Monday, February 21, 2011

Non Credo

Because I'm afraid, I start to write by saying “I don't believe” -- oh, there are so many things I don't believe! -- but the point is, I don't want to construct an identity out of a laundry list of things I don't believe, it's just the reverse of the medal, it's no different than pounding your chest and bellowing “I believe in the Lord Jesus Christ!” and thinking that's going to get you a little Jesus juju to curse your enemies with, and finally get the girls to eye you with a bit of respect. No, sir. Bellowing believers, bellowing unbelievers alike, you hurry by them on the sidewalk and avoid their eyes. Subadult orangutans, that's what they are, and everybody knows it. Nobody wants to mate with them.

Which brings me neatly to the first thing I don't believe, which is anybody's story about love. The other day a Facebook Friend (not someone I know at all well), the mother of a one year old, announced in a single sentence that she was now a single mother, because she'd found out her husband was cheating on her. People responded with a bit of shock and jaw-dropping, but mostly by furious imprecations and extravagant personal denunciations of her husband. This was from a wide enough collection of people that you could be reasonably sure that some among their number were adulterers. What stories had they made up for themselves? How did justify themselves? How might they have responded to being pilloried? And then a bit later my Friend posted a semi-retraction saying maybe this was only a flirtation after all. Which made for a somewhat awkward pause.

An odd thing to post about, surely, and I don't think I'd handle it that way myself -- not out of goodness, but out of vanity -- but I don't blame anyone for doing anything, really, under the stress of that sort of revelation. That's not my point. My point is that, for a large circle round about, everyone went nuts. I'm interested in when, and how, people go nuts like that. It signals cracks in the structure, weaknesses, places where people aren't really sure that what they purport to believe is in fact what they believe, or else places where they're determined to believe something no matter what evidence may arise: the weaker the shriller.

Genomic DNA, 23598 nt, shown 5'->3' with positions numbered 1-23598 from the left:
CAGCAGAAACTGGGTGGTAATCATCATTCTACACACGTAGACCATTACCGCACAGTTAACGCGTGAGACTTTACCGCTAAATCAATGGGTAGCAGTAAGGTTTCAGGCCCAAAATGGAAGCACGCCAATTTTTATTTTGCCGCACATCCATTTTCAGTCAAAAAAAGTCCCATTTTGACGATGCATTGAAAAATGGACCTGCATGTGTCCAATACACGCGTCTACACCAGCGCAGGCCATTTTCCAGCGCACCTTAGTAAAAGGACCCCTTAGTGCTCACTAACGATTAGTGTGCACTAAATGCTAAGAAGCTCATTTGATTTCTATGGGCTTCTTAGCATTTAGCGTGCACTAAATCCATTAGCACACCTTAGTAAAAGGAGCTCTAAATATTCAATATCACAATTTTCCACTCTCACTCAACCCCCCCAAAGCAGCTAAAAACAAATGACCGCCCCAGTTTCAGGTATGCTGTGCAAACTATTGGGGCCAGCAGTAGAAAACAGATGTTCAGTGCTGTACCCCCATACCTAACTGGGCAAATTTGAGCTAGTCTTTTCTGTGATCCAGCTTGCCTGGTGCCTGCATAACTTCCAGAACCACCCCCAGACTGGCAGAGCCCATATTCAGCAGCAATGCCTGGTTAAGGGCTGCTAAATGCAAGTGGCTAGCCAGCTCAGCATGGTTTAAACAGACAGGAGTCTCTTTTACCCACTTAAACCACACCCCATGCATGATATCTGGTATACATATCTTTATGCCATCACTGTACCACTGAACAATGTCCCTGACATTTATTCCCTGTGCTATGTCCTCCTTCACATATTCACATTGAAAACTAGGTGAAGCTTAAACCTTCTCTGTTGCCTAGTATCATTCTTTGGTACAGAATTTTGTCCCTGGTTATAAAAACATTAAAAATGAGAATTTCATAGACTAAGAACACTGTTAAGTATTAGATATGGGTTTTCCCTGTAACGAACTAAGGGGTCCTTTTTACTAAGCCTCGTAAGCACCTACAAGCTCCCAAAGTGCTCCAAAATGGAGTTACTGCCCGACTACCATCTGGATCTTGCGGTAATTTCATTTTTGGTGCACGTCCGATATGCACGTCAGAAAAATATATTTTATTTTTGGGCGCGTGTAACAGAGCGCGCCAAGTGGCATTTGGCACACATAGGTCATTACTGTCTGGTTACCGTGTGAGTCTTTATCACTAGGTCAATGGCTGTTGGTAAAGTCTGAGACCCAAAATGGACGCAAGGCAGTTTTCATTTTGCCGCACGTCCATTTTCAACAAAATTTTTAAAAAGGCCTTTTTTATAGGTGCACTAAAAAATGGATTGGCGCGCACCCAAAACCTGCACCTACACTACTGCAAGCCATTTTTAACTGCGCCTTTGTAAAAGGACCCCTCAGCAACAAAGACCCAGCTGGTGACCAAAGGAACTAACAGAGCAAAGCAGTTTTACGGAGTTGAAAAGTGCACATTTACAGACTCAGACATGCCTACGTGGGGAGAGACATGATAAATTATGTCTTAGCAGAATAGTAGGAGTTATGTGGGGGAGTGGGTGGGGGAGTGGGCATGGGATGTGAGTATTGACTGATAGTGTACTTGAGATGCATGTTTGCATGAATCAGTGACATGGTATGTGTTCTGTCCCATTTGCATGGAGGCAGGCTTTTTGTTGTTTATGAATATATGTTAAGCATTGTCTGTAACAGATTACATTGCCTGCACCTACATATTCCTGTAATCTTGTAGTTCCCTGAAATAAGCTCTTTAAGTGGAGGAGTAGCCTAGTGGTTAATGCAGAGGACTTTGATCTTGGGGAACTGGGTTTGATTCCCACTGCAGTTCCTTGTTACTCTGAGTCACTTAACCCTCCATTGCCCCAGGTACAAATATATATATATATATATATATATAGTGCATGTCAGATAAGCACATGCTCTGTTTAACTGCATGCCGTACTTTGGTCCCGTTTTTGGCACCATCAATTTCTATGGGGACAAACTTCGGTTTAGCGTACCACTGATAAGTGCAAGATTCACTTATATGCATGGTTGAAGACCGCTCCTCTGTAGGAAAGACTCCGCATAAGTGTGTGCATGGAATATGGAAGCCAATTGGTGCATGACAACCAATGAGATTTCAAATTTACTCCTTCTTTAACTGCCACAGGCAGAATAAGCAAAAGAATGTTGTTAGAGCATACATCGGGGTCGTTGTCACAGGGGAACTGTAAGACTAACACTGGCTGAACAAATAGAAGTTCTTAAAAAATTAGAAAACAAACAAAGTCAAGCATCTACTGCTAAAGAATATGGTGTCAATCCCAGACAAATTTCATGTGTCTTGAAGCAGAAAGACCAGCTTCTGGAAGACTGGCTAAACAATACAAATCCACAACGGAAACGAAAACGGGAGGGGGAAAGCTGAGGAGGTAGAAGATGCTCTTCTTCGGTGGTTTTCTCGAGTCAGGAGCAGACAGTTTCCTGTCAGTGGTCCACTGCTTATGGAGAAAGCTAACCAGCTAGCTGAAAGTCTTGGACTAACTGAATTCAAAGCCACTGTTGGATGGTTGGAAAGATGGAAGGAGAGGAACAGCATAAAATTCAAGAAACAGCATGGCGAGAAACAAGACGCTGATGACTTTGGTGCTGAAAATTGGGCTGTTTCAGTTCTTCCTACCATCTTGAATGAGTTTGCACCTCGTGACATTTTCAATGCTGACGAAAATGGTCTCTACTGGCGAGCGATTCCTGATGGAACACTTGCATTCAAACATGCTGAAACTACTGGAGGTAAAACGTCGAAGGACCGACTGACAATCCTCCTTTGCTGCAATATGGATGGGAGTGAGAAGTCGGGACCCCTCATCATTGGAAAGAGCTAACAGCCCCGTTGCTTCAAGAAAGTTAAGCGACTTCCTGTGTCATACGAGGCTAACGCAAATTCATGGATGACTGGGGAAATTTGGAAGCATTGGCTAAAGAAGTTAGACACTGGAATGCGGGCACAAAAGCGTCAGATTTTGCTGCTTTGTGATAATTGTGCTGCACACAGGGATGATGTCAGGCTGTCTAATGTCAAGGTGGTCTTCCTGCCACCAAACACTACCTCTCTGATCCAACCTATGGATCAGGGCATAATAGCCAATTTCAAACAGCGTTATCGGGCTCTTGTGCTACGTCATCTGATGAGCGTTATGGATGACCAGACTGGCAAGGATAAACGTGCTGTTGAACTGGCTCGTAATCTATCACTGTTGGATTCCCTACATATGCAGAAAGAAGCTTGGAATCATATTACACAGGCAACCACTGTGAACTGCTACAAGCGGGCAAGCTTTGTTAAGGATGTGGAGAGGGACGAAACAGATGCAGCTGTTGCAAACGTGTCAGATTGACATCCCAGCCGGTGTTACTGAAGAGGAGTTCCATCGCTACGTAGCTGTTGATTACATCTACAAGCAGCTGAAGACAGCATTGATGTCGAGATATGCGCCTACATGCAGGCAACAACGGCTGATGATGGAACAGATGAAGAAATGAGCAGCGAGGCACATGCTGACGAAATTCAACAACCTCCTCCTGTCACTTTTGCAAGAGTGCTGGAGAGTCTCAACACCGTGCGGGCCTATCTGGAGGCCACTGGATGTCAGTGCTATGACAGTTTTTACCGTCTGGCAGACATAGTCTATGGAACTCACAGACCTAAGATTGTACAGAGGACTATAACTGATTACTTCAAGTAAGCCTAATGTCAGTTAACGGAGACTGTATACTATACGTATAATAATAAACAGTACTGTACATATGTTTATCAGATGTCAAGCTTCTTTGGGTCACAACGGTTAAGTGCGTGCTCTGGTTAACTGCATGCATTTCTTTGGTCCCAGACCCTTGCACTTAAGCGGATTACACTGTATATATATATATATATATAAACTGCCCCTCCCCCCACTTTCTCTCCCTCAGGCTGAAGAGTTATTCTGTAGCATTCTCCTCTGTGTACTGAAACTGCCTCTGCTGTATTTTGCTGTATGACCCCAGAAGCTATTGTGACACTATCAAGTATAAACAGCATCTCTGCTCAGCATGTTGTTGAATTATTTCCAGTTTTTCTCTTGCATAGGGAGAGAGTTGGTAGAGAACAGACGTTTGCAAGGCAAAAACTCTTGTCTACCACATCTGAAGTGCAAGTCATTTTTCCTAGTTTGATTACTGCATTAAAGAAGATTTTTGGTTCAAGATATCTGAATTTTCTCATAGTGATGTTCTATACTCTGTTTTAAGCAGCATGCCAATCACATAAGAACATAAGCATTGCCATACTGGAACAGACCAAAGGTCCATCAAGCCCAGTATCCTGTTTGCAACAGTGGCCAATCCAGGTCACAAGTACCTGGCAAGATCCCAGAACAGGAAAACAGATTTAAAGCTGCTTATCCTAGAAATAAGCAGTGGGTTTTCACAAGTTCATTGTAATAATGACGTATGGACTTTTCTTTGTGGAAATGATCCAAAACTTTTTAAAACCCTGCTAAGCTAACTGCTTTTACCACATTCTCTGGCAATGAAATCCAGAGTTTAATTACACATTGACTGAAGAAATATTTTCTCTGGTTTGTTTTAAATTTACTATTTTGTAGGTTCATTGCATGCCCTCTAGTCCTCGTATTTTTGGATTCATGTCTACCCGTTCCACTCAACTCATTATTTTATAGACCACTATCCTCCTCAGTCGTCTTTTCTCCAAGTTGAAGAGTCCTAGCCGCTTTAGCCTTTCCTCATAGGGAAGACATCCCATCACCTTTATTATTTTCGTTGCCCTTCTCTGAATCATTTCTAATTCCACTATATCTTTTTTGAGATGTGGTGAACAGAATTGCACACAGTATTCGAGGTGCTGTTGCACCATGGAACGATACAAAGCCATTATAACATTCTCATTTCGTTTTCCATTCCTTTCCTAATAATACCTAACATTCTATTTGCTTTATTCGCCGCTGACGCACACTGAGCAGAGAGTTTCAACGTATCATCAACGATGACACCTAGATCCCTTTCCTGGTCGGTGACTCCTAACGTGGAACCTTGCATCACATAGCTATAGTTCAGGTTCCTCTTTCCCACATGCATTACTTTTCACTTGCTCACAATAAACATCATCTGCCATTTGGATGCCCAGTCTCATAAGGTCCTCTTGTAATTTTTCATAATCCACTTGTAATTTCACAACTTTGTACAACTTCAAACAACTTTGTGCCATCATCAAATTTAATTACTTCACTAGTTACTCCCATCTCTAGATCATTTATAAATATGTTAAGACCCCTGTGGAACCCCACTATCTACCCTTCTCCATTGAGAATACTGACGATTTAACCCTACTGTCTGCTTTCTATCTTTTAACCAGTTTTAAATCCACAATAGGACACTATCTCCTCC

Now, when I say I don't believe anybody, that's exactly what I mean. I have never heard a story about sex and love that appears to me to “save the appearances,” to account for the variety of phenomena it produces. It's an absorbing topic to me, so I've read a great deal “about it and about,” as Omar says, and every book I've read seems to run inevitably to some central point at which I find myself bristling, shaking my head, muttering, “that's just not the way it is, though. That's just not the way it is.” There's that swerve where people start talking about what love should be, and they describe some wholly admirable frame of mind, some exquisitely laudable kind of relationship, something that makes deep and perfect sense, which is very nice, except that the question you come to after that is, why don't any of these relationships exist? And why is it that, if you're a betting man, you'd lay odds on precisely the people who present as if they were in these ideal relationships to be posting on Facebook next week that they've achieved single parenthood?

And then there are the various reducers: love is really only this, or only that, it's not so important, our culture magnifies it absurdly, erotic love was regarded as simply a joke among (whatever culture the speaker is not very well-versed in), it's actually friendship that matters, or Buddhist compassion, or Christian agape, and I bristle even more, because it doesn't really work that way, either. Not here and now in this culture, not in my heart. Love is the only thing that's real, to me. If I have a path to God, it runs exactly as Dante's did, right through Eros. Nothing else matters, not really.

I'm not saying this is good. I don't think it is. I think the Buddhist compassion and Christian agape people have the right of it, we should value that love most highly, and all the other loves should be subservient to that, which is, really, the love of God. I think the arguments are knockdown, water tight. That's how it should be.

But it's not how it is. I can't cram my heart into that jar. And I'm not sure how useful a theory is, if it accounts for everything but the facts. Useful if you need to trot out mottoes and slogans, yes. But what if you want to live a human life?

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